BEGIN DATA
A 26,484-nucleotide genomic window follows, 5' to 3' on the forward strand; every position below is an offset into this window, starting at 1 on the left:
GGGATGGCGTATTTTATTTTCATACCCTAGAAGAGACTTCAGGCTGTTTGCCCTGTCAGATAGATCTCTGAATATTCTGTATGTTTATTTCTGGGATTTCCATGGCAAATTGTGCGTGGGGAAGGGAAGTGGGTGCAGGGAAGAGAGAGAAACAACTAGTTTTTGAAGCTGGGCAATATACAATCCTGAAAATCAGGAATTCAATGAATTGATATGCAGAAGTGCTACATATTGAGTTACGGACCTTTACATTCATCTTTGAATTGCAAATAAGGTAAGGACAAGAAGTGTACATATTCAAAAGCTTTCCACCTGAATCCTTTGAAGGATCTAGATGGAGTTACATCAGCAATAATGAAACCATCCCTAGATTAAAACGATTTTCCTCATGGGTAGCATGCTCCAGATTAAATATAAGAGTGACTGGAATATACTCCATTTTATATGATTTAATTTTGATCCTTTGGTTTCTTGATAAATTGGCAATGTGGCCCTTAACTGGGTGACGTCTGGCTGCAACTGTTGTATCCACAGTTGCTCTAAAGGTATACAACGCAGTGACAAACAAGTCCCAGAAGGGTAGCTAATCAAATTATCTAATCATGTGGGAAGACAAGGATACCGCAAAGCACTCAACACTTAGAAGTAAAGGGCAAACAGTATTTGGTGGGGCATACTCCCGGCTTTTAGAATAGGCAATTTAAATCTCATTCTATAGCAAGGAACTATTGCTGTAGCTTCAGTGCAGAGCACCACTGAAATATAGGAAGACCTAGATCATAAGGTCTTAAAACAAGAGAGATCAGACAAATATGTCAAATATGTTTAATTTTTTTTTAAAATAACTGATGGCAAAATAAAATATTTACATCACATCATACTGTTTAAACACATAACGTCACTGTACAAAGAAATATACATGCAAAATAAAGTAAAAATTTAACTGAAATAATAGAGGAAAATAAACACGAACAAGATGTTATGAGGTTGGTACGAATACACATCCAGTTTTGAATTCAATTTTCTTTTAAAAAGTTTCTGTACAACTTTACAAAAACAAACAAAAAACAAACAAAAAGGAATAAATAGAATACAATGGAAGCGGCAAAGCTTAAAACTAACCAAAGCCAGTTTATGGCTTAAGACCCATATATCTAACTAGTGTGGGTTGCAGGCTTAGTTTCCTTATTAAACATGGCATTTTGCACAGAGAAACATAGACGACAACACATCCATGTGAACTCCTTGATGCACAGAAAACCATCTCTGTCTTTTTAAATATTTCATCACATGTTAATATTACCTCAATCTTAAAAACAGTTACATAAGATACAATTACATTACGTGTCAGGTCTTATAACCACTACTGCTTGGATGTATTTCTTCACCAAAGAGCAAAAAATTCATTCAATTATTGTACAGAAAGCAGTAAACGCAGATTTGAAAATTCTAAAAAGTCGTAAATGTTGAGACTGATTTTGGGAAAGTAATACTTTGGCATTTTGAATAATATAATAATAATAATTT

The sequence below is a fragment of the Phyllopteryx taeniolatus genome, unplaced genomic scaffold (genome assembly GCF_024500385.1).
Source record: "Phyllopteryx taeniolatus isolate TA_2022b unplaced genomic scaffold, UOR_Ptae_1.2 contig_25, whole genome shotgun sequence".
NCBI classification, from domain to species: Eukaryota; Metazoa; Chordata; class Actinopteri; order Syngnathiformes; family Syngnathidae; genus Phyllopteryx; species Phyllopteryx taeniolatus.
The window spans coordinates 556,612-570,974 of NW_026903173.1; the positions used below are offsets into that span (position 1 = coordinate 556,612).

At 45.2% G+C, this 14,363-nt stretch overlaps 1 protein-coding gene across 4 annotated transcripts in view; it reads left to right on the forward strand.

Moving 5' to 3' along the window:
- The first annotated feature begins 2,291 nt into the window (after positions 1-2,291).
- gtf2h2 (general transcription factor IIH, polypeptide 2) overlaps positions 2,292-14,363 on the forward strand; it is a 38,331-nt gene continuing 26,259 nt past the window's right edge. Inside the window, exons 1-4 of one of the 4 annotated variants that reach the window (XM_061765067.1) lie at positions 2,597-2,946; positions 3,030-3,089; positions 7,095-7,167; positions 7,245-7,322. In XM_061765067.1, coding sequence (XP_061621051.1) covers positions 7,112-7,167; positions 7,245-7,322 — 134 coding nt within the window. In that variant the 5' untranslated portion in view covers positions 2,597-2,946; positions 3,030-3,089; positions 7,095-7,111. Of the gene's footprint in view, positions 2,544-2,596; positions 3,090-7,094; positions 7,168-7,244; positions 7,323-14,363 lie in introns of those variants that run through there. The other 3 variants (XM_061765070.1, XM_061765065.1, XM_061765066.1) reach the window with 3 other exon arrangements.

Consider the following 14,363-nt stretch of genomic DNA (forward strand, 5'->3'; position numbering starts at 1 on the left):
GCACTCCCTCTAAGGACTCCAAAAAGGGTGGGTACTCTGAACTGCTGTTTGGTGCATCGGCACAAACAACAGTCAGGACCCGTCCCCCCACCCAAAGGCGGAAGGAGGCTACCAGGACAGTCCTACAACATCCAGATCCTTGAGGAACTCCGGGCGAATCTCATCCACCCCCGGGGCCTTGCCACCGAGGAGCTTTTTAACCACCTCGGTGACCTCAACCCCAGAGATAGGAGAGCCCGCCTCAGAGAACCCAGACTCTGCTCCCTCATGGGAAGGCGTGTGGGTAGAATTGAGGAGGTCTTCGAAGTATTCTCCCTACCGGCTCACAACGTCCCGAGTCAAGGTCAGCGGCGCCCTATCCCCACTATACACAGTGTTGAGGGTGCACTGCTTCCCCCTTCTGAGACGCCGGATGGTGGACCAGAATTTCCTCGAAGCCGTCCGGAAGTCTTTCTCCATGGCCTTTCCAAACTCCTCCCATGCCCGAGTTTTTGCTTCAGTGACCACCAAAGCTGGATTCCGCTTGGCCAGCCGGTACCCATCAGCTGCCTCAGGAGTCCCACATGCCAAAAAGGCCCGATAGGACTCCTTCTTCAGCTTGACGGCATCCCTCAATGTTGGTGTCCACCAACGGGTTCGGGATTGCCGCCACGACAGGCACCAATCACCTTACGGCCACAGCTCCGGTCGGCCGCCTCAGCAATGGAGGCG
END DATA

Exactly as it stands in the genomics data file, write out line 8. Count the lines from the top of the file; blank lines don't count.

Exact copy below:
Moving 5' to 3' along the window: